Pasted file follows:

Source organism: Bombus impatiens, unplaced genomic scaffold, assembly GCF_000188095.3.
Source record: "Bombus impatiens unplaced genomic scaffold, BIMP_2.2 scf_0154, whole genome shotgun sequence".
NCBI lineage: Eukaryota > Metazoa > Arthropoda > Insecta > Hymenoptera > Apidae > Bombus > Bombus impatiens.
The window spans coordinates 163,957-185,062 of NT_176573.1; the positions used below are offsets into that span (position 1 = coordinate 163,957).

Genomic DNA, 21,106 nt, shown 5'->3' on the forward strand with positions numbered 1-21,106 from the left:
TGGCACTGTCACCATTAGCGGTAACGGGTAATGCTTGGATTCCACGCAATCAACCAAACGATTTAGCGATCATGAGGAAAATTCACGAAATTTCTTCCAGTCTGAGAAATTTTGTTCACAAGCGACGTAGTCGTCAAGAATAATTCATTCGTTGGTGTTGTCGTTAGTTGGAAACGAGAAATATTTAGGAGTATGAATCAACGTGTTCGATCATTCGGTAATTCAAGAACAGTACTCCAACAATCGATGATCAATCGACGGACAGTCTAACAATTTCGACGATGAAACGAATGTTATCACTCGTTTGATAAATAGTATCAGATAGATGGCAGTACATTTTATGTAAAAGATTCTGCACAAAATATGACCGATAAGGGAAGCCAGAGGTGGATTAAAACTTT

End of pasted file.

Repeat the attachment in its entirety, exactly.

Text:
Source organism: Bombus impatiens, unplaced genomic scaffold, assembly GCF_000188095.3.
Source record: "Bombus impatiens unplaced genomic scaffold, BIMP_2.2 scf_0154, whole genome shotgun sequence".
NCBI lineage: Eukaryota > Metazoa > Arthropoda > Insecta > Hymenoptera > Apidae > Bombus > Bombus impatiens.
The window spans coordinates 163,957-185,062 of NT_176573.1; the positions used below are offsets into that span (position 1 = coordinate 163,957).

Genomic DNA, 21,106 nt, shown 5'->3' on the forward strand with positions numbered 1-21,106 from the left:
TGGCACTGTCACCATTAGCGGTAACGGGTAATGCTTGGATTCCACGCAATCAACCAAACGATTTAGCGATCATGAGGAAAATTCACGAAATTTCTTCCAGTCTGAGAAATTTTGTTCACAAGCGACGTAGTCGTCAAGAATAATTCATTCGTTGGTGTTGTCGTTAGTTGGAAACGAGAAATATTTAGGAGTATGAATCAACGTGTTCGATCATTCGGTAATTCAAGAACAGTACTCCAACAATCGATGATCAATCGACGGACAGTCTAACAATTTCGACGATGAAACGAATGTTATCACTCGTTTGATAAATAGTATCAGATAGATGGCAGTACATTTTATGTAAAAGATTCTGCACAAAATATGACCGATAAGGGAAGCCAGAGGTGGATTAAAACTTT